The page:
Thursday, August 31, 2006

Progress shots, finished socks and a boy who looks like a Dalek

The move is over. We have a new home on the other side of the country (Wiltshire, if you're curious. On a direct line between the Uffington White Horse and Avebury) and don't even talk about the unpacking. BUT, because we're here and moved, I was allowed to get my knitting needles out.
First came the spinning: a little black shetland, which is mostly finished and just needs plying. Somehow, something about the permanence of spindling appealed, because no matter how much you mess it up, you can't go back and nips (spin backwards.) It just doesn't work like that.
Then came the cardigan- which has been in the waiting-to-knit pile for months now. It feels really good seeing it come together, and though I think there's a few errors in the pattern I love the way it's coming together (the pattern is Dolly from Jaeger 29, if you're interested.)
Skye's socks were finished, and are beautiful. They are also too big, but as they were knitted as welly socks, it'll be a while before she needs them.
And finally, we present for your delectation: how to make a child eat salad. Sit them at a table with a little gem and a tub of hummus, and see what they come up with (notice the complete lack of lettuce. He ate 4 that day- something he's never ever done before, and his brother ate 3.) Yep, more bally Daleks- it's verging on obsession.
And yes, true to form, Isaac requested the Doctor Who playset for his birthday, and received it, complete with a handful of figures. It's big, awkward, takes up too much floor space, doesn't dismantle easily, makes a horrid noise with flashing lights and he loves it. Gah.(So does Skye- she keeps trying to eat David Tennant.)

Monday, August 14, 2006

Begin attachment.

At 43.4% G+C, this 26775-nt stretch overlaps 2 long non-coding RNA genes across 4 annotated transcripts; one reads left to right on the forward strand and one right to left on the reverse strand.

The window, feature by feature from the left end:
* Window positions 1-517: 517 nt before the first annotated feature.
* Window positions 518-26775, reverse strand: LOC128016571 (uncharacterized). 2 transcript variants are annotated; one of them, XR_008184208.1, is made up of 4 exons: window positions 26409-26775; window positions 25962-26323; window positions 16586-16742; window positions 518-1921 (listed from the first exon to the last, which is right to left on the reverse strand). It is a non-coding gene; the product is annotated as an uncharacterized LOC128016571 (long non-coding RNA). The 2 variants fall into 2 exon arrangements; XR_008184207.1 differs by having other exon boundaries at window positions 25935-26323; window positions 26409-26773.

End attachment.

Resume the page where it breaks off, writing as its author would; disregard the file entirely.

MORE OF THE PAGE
Finally feeling the sock love...

Unlike the Sandman characters, this sock yarn is going from delirium to delight. I'm feeling really chuffed with this little number- and it looks a lot better in miniature, it has to be said. Somehow the colours seem less abrasive and just plain old fun- though in many ways it reminds me of the stuff I used to wear 10 years ago, when I was trying so damn hard to be more-alternative-than-thou. Thank Maude I never have to be 19 again. These are, incidentally, destined to be welly socks- I think handknit socks are possibly a bit bulky for very new walkers.
Given that I am unable to knit anything other than socks until Sunday (and you better believe the stash is probably going to be the first thing unpacked) I'm pondering my knitting list.
For her birthday, my mother is getting Samus, knitted in Lena's Meadow peace fleece. An excellent first start on cardigans for grownups, because she's barely 5ft tall and weighs under 8 stone (how she had me, I'll never know.) My boys are getting the Knitting Pure and Simple Hoodies for Christmas: seeing as they won't be with me, I'm planning on just sending them with something handmade. Kind of a hug-in-a-box, because they'll get squillions of presents anyhow.
For Skye, I'm making longies, a beaded Dolly cardigan from Jaegar book 29 in fuschia alpaca, and probably more cardigans- I have yarn for Trellis, but I also have a lot of beautiful 4ply cotton that needs a use.
Steve is impossible to knit for. I'm not even going to bother trying, but he may wear handknit socks.